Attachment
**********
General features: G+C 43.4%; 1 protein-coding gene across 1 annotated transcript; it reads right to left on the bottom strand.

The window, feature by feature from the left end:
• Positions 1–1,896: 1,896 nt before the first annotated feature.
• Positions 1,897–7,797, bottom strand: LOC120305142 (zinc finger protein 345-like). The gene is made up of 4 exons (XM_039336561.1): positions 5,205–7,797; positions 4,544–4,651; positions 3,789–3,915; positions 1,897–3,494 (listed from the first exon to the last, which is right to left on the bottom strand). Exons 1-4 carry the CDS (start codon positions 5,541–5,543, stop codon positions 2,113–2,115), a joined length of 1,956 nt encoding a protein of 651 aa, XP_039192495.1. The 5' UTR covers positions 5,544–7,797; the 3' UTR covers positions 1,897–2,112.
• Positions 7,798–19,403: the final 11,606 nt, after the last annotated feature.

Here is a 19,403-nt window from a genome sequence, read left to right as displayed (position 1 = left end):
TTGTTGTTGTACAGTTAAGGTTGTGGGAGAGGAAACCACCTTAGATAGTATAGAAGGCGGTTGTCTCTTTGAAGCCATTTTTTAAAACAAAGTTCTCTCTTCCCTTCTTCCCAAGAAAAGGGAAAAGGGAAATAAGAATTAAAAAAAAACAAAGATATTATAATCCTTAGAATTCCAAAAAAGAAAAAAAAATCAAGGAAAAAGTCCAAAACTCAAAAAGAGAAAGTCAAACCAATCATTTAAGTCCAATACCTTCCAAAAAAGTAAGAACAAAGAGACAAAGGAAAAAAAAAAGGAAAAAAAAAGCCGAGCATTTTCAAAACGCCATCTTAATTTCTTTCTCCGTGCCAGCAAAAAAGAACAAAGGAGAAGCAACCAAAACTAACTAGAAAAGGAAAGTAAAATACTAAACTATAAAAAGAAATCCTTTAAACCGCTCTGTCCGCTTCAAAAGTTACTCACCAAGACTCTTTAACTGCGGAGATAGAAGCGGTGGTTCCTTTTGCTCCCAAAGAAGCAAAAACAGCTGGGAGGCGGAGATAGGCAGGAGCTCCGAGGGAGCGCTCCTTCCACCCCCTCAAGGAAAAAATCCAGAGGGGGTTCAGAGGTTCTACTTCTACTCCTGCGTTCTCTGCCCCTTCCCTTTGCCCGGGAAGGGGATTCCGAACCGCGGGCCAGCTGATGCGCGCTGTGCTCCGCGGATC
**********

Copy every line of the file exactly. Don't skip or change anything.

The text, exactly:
General features: G+C 43.4%; 1 protein-coding gene across 1 annotated transcript; it reads right to left on the bottom strand.

The window, feature by feature from the left end:
• Positions 1–1,896: 1,896 nt before the first annotated feature.
• Positions 1,897–7,797, bottom strand: LOC120305142 (zinc finger protein 345-like). The gene is made up of 4 exons (XM_039336561.1): positions 5,205–7,797; positions 4,544–4,651; positions 3,789–3,915; positions 1,897–3,494 (listed from the first exon to the last, which is right to left on the bottom strand). Exons 1-4 carry the CDS (start codon positions 5,541–5,543, stop codon positions 2,113–2,115), a joined length of 1,956 nt encoding a protein of 651 aa, XP_039192495.1. The 5' UTR covers positions 5,544–7,797; the 3' UTR covers positions 1,897–2,112.
• Positions 7,798–19,403: the final 11,606 nt, after the last annotated feature.

Here is a 19,403-nt window from a genome sequence, read left to right as displayed (position 1 = left end):
TTGTTGTTGTACAGTTAAGGTTGTGGGAGAGGAAACCACCTTAGATAGTATAGAAGGCGGTTGTCTCTTTGAAGCCATTTTTTAAAACAAAGTTCTCTCTTCCCTTCTTCCCAAGAAAAGGGAAAAGGGAAATAAGAATTAAAAAAAAACAAAGATATTATAATCCTTAGAATTCCAAAAAAGAAAAAAAAATCAAGGAAAAAGTCCAAAACTCAAAAAGAGAAAGTCAAACCAATCATTTAAGTCCAATACCTTCCAAAAAAGTAAGAACAAAGAGACAAAGGAAAAAAAAAAGGAAAAAAAAAGCCGAGCATTTTCAAAACGCCATCTTAATTTCTTTCTCCGTGCCAGCAAAAAAGAACAAAGGAGAAGCAACCAAAACTAACTAGAAAAGGAAAGTAAAATACTAAACTATAAAAAGAAATCCTTTAAACCGCTCTGTCCGCTTCAAAAGTTACTCACCAAGACTCTTTAACTGCGGAGATAGAAGCGGTGGTTCCTTTTGCTCCCAAAGAAGCAAAAACAGCTGGGAGGCGGAGATAGGCAGGAGCTCCGAGGGAGCGCTCCTTCCACCCCCTCAAGGAAAAAATCCAGAGGGGGTTCAGAGGTTCTACTTCTACTCCTGCGTTCTCTGCCCCTTCCCTTTGCCCGGGAAGGGGATTCCGAACCGCGGGCCAGCTGATGCGCGCTGTGCTCCGCGGATC